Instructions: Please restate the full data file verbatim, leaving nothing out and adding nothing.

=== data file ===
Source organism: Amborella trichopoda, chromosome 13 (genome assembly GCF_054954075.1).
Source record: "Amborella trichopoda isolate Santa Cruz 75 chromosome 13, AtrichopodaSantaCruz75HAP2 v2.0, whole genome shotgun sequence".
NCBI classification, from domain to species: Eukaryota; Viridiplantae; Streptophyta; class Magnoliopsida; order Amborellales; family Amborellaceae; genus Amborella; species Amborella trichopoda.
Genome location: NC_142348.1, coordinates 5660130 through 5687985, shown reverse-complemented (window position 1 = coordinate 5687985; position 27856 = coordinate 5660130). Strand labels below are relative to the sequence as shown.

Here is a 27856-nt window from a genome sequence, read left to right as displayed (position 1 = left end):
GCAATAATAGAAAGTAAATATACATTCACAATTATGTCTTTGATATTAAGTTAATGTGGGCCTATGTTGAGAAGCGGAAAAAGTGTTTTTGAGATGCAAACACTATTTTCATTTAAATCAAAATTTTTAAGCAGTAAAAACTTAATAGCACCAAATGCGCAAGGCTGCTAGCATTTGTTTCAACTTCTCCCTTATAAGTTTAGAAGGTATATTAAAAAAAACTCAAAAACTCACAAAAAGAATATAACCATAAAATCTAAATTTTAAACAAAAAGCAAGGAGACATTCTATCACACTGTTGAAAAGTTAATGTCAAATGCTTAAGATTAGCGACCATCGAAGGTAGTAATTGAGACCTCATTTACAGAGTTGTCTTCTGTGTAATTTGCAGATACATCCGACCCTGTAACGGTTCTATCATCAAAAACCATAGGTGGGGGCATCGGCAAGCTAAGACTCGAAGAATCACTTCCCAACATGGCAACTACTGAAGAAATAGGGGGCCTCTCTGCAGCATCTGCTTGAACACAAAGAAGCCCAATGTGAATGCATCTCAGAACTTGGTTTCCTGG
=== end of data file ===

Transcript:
Source organism: Amborella trichopoda, chromosome 13 (genome assembly GCF_054954075.1).
Source record: "Amborella trichopoda isolate Santa Cruz 75 chromosome 13, AtrichopodaSantaCruz75HAP2 v2.0, whole genome shotgun sequence".
NCBI classification, from domain to species: Eukaryota; Viridiplantae; Streptophyta; class Magnoliopsida; order Amborellales; family Amborellaceae; genus Amborella; species Amborella trichopoda.
Genome location: NC_142348.1, coordinates 5660130 through 5687985, shown reverse-complemented (window position 1 = coordinate 5687985; position 27856 = coordinate 5660130). Strand labels below are relative to the sequence as shown.

Here is a 27856-nt window from a genome sequence, read left to right as displayed (position 1 = left end):
GCAATAATAGAAAGTAAATATACATTCACAATTATGTCTTTGATATTAAGTTAATGTGGGCCTATGTTGAGAAGCGGAAAAAGTGTTTTTGAGATGCAAACACTATTTTCATTTAAATCAAAATTTTTAAGCAGTAAAAACTTAATAGCACCAAATGCGCAAGGCTGCTAGCATTTGTTTCAACTTCTCCCTTATAAGTTTAGAAGGTATATTAAAAAAAACTCAAAAACTCACAAAAAGAATATAACCATAAAATCTAAATTTTAAACAAAAAGCAAGGAGACATTCTATCACACTGTTGAAAAGTTAATGTCAAATGCTTAAGATTAGCGACCATCGAAGGTAGTAATTGAGACCTCATTTACAGAGTTGTCTTCTGTGTAATTTGCAGATACATCCGACCCTGTAACGGTTCTATCATCAAAAACCATAGGTGGGGGCATCGGCAAGCTAAGACTCGAAGAATCACTTCCCAACATGGCAACTACTGAAGAAATAGGGGGCCTCTCTGCAGCATCTGCTTGAACACAAAGAAGCCCAATGTGAATGCATCTCAGAACTTGGTTTCCTGG